“I’m very concerned if we just make a decision that really changes directions without really looking at how we balance out,” he said, adding that there will always be challenges, but the county is making progress.

VisitClaremore’s Tanya Andrews described her struggle to get city leaders to champion adding hotel amenities to Claremore.

“Claremore has world class attractions, museums, shops, events and some wonderful locally-owned restaurants but we had nowhere for our visitors to stay. Nothing changed until 2012,” she said. “Mr. Thomas and I began working on a few special projects that would be a success for Claremore.”

She said in 2015 the city opened 233 new hotel rooms in Claremore.

“Because of Mr. Thomas’ support of the tourism industry in Claremore, the economic impact has increased from $5 million to $28 million. He was the only one who would listen,” she said.

Kevin Buff said he and wife Ashley began contacting the city about water issues in June.

“Jim called her a liar. He did this on Facebook,” Kevin said. “She isn’t’ a liar, far from it. You haven’t given the slightest bit of an apology. What you did do was show up to my house the next day, with Inframark. You didn’t come to check our water or give an apology—you asked her what her bottom line was. Bottom line? Clear water, clear answers. “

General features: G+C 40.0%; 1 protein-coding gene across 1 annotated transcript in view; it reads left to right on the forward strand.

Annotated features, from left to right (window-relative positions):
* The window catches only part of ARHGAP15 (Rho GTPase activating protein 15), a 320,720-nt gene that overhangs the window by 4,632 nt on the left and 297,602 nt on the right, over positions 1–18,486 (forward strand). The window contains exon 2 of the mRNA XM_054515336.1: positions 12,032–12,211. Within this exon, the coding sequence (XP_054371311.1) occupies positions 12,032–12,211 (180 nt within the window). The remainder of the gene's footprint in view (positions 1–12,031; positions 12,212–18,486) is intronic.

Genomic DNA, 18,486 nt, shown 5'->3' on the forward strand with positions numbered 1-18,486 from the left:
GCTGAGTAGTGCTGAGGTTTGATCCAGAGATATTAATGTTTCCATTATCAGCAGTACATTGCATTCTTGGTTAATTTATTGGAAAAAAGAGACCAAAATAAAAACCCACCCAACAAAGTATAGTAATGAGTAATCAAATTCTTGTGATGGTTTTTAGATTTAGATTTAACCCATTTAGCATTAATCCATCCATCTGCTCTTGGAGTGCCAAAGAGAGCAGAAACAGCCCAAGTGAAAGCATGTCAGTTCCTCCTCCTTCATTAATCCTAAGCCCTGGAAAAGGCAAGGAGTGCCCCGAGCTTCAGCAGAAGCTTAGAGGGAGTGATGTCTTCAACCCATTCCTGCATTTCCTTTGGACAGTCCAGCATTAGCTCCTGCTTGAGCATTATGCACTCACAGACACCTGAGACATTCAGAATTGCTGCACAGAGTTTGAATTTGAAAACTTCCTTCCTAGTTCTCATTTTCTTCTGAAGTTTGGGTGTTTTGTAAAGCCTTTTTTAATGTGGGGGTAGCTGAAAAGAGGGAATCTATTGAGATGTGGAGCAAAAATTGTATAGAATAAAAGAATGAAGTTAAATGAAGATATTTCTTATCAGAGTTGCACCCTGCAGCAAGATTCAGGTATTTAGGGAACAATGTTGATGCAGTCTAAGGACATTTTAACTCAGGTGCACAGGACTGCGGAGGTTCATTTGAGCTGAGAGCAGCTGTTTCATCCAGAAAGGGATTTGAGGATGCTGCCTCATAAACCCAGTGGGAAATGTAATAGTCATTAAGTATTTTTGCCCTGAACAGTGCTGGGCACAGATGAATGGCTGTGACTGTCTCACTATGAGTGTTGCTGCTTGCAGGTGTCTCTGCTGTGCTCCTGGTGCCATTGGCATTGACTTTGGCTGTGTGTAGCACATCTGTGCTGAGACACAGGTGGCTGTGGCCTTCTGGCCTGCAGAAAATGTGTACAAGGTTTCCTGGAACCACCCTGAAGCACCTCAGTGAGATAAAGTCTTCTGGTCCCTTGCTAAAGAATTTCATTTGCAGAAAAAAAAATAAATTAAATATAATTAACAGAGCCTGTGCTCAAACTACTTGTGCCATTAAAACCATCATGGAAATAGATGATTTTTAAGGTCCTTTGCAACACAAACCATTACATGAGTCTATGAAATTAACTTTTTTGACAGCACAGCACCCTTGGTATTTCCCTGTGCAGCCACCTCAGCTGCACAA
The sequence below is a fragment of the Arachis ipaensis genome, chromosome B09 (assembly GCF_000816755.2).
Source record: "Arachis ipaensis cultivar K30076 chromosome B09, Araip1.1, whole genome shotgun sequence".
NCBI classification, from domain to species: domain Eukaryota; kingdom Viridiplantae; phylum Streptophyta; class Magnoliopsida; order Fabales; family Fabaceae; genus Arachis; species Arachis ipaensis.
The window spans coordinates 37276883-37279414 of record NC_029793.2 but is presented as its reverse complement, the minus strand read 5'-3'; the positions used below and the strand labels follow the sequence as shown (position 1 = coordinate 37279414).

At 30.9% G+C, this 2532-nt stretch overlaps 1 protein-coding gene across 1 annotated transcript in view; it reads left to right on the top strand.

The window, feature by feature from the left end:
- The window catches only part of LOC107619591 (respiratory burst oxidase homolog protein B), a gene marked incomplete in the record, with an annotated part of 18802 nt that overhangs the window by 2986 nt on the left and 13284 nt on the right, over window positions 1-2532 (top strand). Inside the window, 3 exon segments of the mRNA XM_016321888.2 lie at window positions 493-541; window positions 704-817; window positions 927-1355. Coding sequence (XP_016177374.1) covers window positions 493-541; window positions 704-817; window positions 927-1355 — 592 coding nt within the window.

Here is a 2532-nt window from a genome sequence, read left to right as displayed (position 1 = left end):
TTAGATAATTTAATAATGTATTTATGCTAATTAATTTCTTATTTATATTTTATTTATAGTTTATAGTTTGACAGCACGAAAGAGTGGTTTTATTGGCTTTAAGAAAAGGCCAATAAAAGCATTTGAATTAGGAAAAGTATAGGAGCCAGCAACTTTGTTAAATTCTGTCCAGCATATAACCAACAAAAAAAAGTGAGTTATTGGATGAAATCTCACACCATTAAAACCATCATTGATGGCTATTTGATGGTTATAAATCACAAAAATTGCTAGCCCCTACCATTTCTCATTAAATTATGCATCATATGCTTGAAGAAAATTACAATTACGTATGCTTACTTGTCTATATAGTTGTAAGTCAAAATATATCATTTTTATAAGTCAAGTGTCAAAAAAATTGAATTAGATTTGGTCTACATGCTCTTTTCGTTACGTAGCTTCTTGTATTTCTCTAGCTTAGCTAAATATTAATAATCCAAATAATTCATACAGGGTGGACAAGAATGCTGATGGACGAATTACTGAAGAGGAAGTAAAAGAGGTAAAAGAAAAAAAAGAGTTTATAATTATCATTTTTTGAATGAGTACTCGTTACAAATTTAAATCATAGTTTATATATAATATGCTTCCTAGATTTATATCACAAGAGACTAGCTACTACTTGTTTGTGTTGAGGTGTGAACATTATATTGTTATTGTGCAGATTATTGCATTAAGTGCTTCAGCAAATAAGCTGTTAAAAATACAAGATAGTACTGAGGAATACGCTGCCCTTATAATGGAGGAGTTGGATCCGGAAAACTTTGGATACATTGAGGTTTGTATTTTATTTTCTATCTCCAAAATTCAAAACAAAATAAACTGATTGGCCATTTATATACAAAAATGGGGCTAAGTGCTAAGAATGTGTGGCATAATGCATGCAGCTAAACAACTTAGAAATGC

Kevin continued, “We started noticing our street was constantly wet. She started contacting the city and letting them know there had to be a water leak or something, or road never dried. The city came out and sure enough, there was a water leak.”

He said the city came and fixed the problem “but if it wasn’t for her contacting the city and staying on top of it, you’d probably still be saying it was fake news... Jim, you’re not welcome at my house.”

Pamela Martin began by saying she loves Claremore, that she has two homes, three kids, and nine grandkids here.